The Fifth Estate

FifthEstatePosterBB.5

(out of 5)


The saga of Julian Assange is given the cinematic treatment by Bill Condon, with  doing an uncanny riff on the man and an excellent  as his sidekick, Daniel Berg. The two of them start as journalists with a conscience when their first major project, to reveal the identities of crooked financiers hiding wealth in a major offshore bank, makes their web project WikiLeaks a cause celebre. Their various schemes to remove secrecy from government operations and reveal the culprits of the world’s 21st century financial crisis reaches its apex when footage and documents related to dirty dealings in the war in Afghanistan places them in grave legal danger.  The dedicated Assange is unphased by the situation and feels no fear, so free of vulnerability that he is actually the main reason this well shot, well edited and strongly directed biopic has zero flavour, a story with contemporary resonance that fails to capture any of the excitement or immediacy of the situation it presents. The decline of traditional journalism, both in the diminishing of its presence as a physical print source but also in the crumbling of verification ethics that has led to the removal of responsibility in the field, is presented with hackneyed simplicity:  everything necessary for a good movie is here but nothing adds up to much.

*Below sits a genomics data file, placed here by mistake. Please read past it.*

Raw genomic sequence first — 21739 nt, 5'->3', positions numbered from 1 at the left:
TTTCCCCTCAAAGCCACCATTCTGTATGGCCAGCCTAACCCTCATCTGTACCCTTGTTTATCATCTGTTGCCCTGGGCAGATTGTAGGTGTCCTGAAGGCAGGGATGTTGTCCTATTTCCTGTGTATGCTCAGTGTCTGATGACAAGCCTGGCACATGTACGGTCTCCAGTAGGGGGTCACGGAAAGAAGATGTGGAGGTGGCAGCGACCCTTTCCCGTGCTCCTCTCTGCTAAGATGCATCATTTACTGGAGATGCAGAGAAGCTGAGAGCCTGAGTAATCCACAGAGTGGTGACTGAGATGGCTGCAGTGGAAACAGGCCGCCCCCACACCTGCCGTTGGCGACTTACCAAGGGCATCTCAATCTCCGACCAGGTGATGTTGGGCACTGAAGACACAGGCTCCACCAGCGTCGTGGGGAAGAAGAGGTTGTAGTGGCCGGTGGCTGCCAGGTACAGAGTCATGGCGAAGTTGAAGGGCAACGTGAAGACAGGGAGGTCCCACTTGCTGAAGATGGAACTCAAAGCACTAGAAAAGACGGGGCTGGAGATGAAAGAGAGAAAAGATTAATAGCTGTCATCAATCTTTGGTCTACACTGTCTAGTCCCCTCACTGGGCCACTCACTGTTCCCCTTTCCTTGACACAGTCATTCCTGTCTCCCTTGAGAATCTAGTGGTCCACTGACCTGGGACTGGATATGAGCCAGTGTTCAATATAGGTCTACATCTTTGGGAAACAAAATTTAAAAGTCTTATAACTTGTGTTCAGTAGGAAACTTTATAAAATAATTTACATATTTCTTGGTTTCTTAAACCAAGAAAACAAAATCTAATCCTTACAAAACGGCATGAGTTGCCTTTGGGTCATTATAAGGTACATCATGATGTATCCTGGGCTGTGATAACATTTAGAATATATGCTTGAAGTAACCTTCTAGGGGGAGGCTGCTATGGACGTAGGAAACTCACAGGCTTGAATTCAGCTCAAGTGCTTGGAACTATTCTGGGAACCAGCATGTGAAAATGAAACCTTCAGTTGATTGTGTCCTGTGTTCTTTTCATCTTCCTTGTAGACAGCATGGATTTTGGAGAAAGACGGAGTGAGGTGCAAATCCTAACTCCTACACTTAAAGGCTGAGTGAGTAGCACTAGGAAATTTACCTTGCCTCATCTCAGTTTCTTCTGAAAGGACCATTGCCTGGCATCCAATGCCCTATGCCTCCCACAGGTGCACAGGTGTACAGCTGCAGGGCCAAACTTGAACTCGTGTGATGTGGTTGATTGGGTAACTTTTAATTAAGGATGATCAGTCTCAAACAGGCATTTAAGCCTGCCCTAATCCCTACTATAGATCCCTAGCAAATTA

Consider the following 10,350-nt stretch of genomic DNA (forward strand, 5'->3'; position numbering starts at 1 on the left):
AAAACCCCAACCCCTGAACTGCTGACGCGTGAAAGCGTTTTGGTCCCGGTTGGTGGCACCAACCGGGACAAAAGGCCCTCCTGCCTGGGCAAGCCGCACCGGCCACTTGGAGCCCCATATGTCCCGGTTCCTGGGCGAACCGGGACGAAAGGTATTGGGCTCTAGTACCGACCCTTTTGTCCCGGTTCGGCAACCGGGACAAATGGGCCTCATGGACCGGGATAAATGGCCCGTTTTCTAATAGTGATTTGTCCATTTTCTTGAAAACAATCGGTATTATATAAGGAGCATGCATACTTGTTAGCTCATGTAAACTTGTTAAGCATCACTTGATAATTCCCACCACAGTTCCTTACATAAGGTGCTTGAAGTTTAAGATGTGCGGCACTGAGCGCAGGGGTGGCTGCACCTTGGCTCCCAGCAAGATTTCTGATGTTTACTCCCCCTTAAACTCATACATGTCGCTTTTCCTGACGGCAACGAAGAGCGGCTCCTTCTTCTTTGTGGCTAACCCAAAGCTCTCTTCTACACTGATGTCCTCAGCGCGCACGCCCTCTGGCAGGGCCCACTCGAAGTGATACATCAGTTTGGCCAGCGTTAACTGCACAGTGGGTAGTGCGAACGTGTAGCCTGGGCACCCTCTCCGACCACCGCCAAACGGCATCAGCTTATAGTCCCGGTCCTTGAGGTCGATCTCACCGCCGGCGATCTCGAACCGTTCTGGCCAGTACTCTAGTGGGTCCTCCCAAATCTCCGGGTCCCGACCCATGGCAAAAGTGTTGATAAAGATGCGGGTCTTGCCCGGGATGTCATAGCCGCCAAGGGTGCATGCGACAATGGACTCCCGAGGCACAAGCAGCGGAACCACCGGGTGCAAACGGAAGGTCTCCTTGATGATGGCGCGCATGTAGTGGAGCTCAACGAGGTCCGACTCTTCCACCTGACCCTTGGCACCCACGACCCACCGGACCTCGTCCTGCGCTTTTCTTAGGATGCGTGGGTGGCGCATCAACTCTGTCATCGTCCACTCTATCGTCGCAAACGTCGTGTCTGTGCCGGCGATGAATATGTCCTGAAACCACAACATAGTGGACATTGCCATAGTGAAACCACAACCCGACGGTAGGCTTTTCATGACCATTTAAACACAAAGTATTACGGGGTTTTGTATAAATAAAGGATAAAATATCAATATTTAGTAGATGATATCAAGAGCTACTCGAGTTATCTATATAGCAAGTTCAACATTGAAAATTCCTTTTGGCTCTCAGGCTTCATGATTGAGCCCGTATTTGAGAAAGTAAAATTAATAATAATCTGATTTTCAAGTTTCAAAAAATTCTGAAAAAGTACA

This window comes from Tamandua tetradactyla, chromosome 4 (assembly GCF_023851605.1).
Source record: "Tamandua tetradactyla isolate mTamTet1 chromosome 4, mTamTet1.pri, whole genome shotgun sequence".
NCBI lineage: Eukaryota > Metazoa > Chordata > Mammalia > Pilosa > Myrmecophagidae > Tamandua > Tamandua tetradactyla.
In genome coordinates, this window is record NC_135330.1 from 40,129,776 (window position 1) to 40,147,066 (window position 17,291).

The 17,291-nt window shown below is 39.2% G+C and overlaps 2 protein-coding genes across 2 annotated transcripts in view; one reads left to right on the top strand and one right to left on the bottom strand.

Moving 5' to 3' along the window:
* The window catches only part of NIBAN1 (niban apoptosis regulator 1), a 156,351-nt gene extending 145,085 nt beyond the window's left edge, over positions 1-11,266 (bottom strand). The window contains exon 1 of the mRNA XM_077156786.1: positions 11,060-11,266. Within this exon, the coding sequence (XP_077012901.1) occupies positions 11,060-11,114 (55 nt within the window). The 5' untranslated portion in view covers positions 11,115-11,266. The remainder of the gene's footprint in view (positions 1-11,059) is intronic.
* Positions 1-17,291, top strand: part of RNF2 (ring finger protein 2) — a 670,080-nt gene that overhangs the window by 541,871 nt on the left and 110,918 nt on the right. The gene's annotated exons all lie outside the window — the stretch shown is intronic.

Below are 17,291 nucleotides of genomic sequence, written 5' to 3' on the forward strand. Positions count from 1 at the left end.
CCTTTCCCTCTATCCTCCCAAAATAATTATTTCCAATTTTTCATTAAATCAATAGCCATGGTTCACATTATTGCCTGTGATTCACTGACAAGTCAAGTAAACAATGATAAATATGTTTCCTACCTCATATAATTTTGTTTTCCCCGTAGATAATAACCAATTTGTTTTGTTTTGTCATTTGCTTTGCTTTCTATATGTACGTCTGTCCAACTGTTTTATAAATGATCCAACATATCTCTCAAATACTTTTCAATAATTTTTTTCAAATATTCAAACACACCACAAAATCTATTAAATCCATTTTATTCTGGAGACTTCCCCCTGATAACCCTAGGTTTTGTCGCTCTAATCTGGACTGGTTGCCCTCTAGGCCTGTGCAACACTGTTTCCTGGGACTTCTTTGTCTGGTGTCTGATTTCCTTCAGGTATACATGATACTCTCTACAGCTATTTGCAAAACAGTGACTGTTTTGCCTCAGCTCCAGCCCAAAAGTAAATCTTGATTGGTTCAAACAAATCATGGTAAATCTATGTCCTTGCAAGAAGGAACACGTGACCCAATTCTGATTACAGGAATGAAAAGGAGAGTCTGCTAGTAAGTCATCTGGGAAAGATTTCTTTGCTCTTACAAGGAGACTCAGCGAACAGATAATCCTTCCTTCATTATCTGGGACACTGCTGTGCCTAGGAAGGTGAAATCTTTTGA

USA/India/Belgium, 2013

Directed by

Screenplay by , based on the book Inside WikiLeaks: My Time With Julian Assange at the World’s Most Dangerous Website by , ,

Cinematography by

Produced by ,

Music by

Production Design by

Costume Design by

Film Editing by

Film Festivals:  TIFF 2013


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